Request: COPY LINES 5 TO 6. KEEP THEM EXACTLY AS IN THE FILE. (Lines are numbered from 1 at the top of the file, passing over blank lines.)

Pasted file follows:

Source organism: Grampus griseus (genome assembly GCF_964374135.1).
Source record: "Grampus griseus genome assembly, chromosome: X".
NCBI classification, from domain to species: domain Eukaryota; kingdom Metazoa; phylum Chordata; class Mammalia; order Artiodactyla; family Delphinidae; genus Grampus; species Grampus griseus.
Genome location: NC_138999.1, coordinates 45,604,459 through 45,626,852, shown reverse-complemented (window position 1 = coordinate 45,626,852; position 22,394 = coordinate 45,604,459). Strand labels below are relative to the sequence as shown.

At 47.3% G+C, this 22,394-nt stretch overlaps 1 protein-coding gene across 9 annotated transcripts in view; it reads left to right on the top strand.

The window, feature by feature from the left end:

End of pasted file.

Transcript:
At 47.3% G+C, this 22,394-nt stretch overlaps 1 protein-coding gene across 9 annotated transcripts in view; it reads left to right on the top strand.

The window, feature by feature from the left end: